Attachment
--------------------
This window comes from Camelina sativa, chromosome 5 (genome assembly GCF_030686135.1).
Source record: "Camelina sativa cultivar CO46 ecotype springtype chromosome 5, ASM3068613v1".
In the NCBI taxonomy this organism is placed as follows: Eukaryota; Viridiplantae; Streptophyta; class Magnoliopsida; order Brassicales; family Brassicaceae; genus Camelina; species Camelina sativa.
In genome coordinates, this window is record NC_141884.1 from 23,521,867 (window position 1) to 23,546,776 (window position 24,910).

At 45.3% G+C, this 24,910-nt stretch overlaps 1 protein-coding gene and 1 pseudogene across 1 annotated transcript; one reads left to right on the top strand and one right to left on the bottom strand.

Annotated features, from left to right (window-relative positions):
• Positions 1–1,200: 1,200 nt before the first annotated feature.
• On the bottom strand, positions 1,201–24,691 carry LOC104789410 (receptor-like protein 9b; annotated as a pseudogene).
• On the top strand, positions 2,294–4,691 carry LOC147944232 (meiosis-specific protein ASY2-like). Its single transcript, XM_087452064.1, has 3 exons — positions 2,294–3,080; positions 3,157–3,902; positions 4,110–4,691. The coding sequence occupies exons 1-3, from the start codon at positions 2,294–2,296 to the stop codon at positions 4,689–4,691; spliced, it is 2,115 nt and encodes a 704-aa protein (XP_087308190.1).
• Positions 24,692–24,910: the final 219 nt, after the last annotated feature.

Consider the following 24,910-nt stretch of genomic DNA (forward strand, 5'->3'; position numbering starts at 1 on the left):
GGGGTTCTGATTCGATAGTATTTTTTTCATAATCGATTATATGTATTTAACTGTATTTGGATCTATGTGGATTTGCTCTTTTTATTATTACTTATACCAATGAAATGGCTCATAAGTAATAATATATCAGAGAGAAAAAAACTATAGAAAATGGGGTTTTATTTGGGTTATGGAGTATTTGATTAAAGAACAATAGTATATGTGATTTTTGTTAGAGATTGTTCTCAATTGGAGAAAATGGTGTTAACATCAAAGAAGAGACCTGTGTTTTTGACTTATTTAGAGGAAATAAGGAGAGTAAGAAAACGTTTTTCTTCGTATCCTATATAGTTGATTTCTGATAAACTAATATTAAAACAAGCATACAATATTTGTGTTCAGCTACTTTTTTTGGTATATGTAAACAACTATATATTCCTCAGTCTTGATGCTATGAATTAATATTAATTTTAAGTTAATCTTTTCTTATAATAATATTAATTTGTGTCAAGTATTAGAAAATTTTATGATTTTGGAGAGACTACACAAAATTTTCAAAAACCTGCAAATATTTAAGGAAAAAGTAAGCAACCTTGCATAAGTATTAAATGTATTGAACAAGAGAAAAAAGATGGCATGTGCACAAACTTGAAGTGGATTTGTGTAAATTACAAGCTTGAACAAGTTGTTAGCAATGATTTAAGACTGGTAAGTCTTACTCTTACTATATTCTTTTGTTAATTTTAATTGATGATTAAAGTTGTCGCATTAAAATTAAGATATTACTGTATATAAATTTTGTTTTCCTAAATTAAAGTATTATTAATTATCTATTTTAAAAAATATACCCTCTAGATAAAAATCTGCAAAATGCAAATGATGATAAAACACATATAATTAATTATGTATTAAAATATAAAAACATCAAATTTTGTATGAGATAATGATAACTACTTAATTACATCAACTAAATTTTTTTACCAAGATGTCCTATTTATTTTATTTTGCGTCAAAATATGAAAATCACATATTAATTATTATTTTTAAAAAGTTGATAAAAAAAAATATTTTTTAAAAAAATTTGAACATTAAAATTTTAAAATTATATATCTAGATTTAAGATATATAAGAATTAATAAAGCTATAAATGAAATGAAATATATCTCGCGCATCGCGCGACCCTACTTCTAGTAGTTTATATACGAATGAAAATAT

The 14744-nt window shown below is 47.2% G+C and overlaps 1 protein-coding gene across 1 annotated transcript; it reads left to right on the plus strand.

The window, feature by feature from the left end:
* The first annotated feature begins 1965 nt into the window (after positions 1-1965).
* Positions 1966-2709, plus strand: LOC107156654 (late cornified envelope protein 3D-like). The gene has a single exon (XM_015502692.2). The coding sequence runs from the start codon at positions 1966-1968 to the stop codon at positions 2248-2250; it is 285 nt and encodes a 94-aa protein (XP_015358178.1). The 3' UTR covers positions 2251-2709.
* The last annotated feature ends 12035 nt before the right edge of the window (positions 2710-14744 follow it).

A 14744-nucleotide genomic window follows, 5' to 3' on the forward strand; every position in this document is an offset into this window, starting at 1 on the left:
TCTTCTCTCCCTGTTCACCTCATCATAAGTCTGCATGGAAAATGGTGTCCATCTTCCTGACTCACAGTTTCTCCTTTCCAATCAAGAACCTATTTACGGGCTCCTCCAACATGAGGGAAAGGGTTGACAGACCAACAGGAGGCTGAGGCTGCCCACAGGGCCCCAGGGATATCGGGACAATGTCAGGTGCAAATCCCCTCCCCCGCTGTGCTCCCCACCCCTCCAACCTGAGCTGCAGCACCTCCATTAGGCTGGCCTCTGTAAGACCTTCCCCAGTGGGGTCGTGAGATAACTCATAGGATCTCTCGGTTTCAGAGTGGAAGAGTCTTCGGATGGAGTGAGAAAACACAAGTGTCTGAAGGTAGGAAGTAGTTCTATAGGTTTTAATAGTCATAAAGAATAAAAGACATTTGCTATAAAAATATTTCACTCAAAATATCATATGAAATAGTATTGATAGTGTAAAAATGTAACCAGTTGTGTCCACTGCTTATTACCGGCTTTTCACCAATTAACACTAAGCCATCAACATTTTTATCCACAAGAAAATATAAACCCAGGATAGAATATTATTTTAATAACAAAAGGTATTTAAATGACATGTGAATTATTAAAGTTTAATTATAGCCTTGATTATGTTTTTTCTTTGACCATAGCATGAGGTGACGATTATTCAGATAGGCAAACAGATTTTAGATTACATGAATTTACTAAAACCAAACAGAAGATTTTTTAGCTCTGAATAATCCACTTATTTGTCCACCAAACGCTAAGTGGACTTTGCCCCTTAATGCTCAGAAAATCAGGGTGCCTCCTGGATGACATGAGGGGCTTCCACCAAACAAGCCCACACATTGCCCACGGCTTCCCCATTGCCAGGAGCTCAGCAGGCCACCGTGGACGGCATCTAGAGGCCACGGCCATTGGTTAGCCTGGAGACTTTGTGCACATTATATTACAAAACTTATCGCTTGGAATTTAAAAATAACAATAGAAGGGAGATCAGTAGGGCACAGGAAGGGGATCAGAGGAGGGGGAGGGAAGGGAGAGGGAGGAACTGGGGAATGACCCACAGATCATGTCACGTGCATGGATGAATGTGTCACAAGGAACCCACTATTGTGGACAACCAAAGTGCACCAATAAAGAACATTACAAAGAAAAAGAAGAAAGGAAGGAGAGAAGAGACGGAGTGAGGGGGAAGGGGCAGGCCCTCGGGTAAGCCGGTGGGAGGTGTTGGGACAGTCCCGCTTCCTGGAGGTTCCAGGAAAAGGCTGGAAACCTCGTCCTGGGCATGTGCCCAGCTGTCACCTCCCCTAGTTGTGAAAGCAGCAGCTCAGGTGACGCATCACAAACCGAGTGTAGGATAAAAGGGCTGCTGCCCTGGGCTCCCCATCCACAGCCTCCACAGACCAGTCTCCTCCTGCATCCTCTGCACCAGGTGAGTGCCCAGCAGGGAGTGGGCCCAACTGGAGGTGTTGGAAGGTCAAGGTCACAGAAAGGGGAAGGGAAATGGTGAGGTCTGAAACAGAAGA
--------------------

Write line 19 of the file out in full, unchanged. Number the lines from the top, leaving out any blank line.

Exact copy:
TCTTCTCTCCCTGTTCACCTCATCATAAGTCTGCATGGAAAATGGTGTCCATCTTCCTGACTCACAGTTTCTCCTTTCCAATCAAGAACCTATTTACGGGCTCCTCCAACATGAGGGAAAGGGTTGACAGACCAACAGGAGGCTGAGGCTGCCCACAGGGCCCCAGGGATATCGGGACAATGTCAGGTGCAAATCCCCTCCCCCGCTGTGCTCCCCACCCCTCCAACCTGAGCTGCAGCACCTCCATTAGGCTGGCCTCTGTAAGACCTTCCCCAGTGGGGTCGTGAGATAACTCATAGGATCTCTCGGTTTCAGAGTGGAAGAGTCTTCGGATGGAGTGAGAAAACACAAGTGTCTGAAGGTAGGAAGTAGTTCTATAGGTTTTAATAGTCATAAAGAATAAAAGACATTTGCTATAAAAATATTTCACTCAAAATATCATATGAAATAGTATTGATAGTGTAAAAATGTAACCAGTTGTGTCCACTGCTTATTACCGGCTTTTCACCAATTAACACTAAGCCATCAACATTTTTATCCACAAGAAAATATAAACCCAGGATAGAATATTATTTTAATAACAAAAGGTATTTAAATGACATGTGAATTATTAAAGTTTAATTATAGCCTTGATTATGTTTTTTCTTTGACCATAGCATGAGGTGACGATTATTCAGATAGGCAAACAGATTTTAGATTACATGAATTTACTAAAACCAAACAGAAGATTTTTTAGCTCTGAATAATCCACTTATTTGTCCACCAAACGCTAAGTGGACTTTGCCCCTTAATGCTCAGAAAATCAGGGTGCCTCCTGGATGACATGAGGGGCTTCCACCAAACAAGCCCACACATTGCCCACGGCTTCCCCATTGCCAGGAGCTCAGCAGGCCACCGTGGACGGCATCTAGAGGCCACGGCCATTGGTTAGCCTGGAGACTTTGTGCACATTATATTACAAAACTTATCGCTTGGAATTTAAAAATAACAATAGAAGGGAGATCAGTAGGGCACAGGAAGGGGATCAGAGGAGGGGGAGGGAAGGGAGAGGGAGGAACTGGGGAATGACCCACAGATCATGTCACGTGCATGGATGAATGTGTCACAAGGAACCCACTATTGTGGACAACCAAAGTGCACCAATAAAGAACATTACAAAGAAAAAGAAGAAAGGAAGGAGAGAAGAGACGGAGTGAGGGGGAAGGGGCAGGCCCTCGGGTAAGCCGGTGGGAGGTGTTGGGACAGTCCCGCTTCCTGGAGGTTCCAGGAAAAGGCTGGAAACCTCGTCCTGGGCATGTGCCCAGCTGTCACCTCCCCTAGTTGTGAAAGCAGCAGCTCAGGTGACGCATCACAAACCGAGTGTAGGATAAAAGGGCTGCTGCCCTGGGCTCCCCATCCACAGCCTCCACAGACCAGTCTCCTCCTGCATCCTCTGCACCAGGTGAGTGCCCAGCAGGGAGTGGGCCCAACTGGAGGTGTTGGAAGGTCAAGGTCACAGAAAGGGGAAGGGAAATGGTGAGGTCTGAAACAGAAGA